Fellow former Razorbacks star Andrew Landry and Martin Piller were a stroke back. Landry, the second-round leader, had a 70 on the Stadium Course. Piller, the husband of LPGA tour player Gerina Piller, shot a 67 at La Quinta. They are both winless on the PGA Tour.


Full-field scores from the Career Builder Challenge

CareerBuilder Challenge: Articles, photos and videos


Jon Rahm had a 70 at the Stadium Course to reach 17 under. The top-ranked player in the field at No. 3, Rahm beat up the par 5s again, but had four bogeys – three on par 3s. He has played the 12 par 5s in 13 under with an eagle and 11 birdies.

Scott Piercy also was two strokes back after a 66 at the Stadium.

Adam Hadwin had a 67 at La Quinta a year after shooting a third-round 59 on the course. The Canadian was 16 under along with Grayson Murray and Brandon Harkins. Murray had a 67 on PGA West's Jack Nicklaus Tournament Course, and Harkins shot 68 on the Stadium Course.

Phil Mickelson missed the cut in his first tournament of the year for the second time in his career, shooting a 74 on the Stadium Course to finish at 4 under – four strokes from a Sunday tee time.

The 47-year-old Hall of Famer was playing for the first time since late October. He also missed the cut in the Phoenix Open in his 2009 opener.

Charlie Reiter, the Palm Desert High School senior playing on the first sponsor exemption the event has given to an amateur, also missed the cut. The Southern California recruit had three early straight double bogeys in a 77 on the Stadium that left him 1 over for the week.

John Daly had an 80 at La Quinta. He opened with a triple bogey and had six bogeys – four in a row to start his second nine – and only one birdie. The 51-year-old Daly opened with a 69 on the Nicklaus layout and had a 71 on Friday at the Stadium.

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Mickelson misses CareerBuilder cut for first time in 24 years

By Randall MellJanuary 21, 2018, 12:48 am

Phil Mickelson missed the cut Saturday at the CareerBuilder Challenge. It’s a rare occurrence in his Hall of Fame career.

He has played the event 15 times, going back to when it was known as the Bob Hope Classic. He has won it twice.

How rare is his missing the cut there?

The last time he did so, there was no such thing as a DVD, Wi-Fi, iPods, Xbox, DVR capability or YouTube.


Full-field scores from the Career Builder Challenge

CareerBuilder Challenge: Articles, photos and videos


The PGA Tour’s Jon Rahm didn’t exist, either.

The last time Mickelson missed a cut in this event was 1994, nine months before Rahm was born.

Mickelson struggled to a 2-over-par 74 in the heavy winds Saturday on the PGA West Stadium Course, missing the 54-hole cut by four shots. He hit just four of 14 fairways, just nine of 18 greens. He took a double bogey at the 15th after requiring two shots to escape the steep-walled bunker on the left side of the green.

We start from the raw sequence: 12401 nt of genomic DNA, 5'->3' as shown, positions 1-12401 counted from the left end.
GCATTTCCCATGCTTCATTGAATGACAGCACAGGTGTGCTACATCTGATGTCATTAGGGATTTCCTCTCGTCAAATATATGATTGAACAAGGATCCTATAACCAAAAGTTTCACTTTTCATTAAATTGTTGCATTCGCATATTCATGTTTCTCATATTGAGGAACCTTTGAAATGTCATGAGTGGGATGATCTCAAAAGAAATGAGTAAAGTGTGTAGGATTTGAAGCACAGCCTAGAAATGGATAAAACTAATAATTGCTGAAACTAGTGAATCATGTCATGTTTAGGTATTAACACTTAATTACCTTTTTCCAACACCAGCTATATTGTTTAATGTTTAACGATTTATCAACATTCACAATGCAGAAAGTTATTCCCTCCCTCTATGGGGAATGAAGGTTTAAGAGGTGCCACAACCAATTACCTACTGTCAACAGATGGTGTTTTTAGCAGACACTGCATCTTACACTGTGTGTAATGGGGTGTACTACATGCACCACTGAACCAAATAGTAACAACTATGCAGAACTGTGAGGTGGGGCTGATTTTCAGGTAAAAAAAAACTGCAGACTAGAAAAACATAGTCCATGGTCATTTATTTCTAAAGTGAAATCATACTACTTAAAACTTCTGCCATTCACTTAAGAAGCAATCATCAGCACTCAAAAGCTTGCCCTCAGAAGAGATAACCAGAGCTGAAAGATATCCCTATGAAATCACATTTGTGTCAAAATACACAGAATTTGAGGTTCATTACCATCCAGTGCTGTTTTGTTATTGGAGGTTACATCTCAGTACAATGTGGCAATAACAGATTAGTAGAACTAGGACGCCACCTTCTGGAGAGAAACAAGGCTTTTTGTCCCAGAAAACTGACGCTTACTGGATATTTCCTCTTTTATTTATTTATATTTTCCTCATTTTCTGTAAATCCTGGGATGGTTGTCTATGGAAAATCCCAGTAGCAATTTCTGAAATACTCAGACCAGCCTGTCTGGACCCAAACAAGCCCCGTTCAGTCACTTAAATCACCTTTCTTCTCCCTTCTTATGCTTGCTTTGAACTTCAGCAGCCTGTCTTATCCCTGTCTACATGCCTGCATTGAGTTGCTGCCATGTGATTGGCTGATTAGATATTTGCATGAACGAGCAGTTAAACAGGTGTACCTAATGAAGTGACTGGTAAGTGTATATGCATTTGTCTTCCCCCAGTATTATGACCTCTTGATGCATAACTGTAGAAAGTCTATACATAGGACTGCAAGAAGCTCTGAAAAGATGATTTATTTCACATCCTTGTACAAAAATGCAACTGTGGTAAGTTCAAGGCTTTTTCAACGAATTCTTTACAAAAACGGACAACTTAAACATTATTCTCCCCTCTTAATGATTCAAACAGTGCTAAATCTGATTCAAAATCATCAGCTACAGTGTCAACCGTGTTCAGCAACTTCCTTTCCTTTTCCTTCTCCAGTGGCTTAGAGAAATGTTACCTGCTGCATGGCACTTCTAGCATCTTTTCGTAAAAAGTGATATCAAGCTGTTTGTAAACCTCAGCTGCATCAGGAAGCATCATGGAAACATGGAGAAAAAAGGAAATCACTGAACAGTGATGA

Mickelson won’t have to wait long to try to get back in the hunt. He’s scheduled to play the Farmers Insurance Open next week at Torrey Pines in La Jolla, Calif.

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Defending champ Gana co-leads Latin America Amateur

By Randall MellJanuary 20, 2018, 11:20 pm

Toto Gana moved into early position to try to win a return trip to the Masters Saturday by grabbing a share of the first-round lead at the Latin America Amateur Championship.

The defending champ posted a 3-under-par 68 at Prince of Wales Country Club in his native Chile, equaling the rounds of Argentina’s Mark Montenegro and Colombia’s Pablo Torres.

They are one shot ahead of Mexico’s Alvaro Ortiz and Mario Carmona, Argentina’s Horacio Carbonetti and Jaime Lopez Rivarola and the Dominican Republic’s Rhadames Pena.

It’s a bunched leaderboard, with 19 players within three shots of each at the top of the board in the 72-hole event.

“I think I have my game under control,” said Gana, 20, a freshman at Lynn University. “I hit the ball very well, and I also putted very well. So, I am confident about tomorrow.”

The LAAC’s champion will get more than a Masters invitation. He also will be exempt into the The Amateur, the U.S. Amateur and any other USGA event he is eligible to play this year. The champion and players who finish runner-up are also exempt into the final stages of qualifying for The Open and the U.S. Open.

The LAAC was founded by the Masters, the R&A and the USGA, with the purpose of further developing amateur golf in South America, Central America, Mexico and the Caribbean.

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LAAC returning to Casa de Campo in 2019

By Randall MellJanuary 20, 2018, 8:23 pm

The Latin America Amateur Championship will return to Casa de Campo in the Dominican Republic in 2019 (Jan. 17-20), event organizers announced Saturday in Chile, where this year’s championship is underway.

The LAAC champion receives an invitation to play the Masters at Augusta National Golf Club every spring.

The champion is also exempt into The Amateur, the U.S. Amateur and any other USGA event for which he is eligible to compete. The champion and players who finish runner-up are also exempt into the final stages of qualifying for The Open and the U.S. Open.

The LAAC was founded by the Masters, the R&A and the USGA, with the purpose of further developing amateur golf in South America, Central America, Mexico and the Caribbean.

The championship got its start in 2015 with Chile’s Matias Dominguez winning at Pilar Golf in Argentina. In 2016, Casa de Campo hosted, with Costa Rica’s Paul Chaplet winning. At 16, he became the first player from Central America to compete in the Masters. In 2017, Chile’s Toto Gana won the title at  Club de Golf de Panama.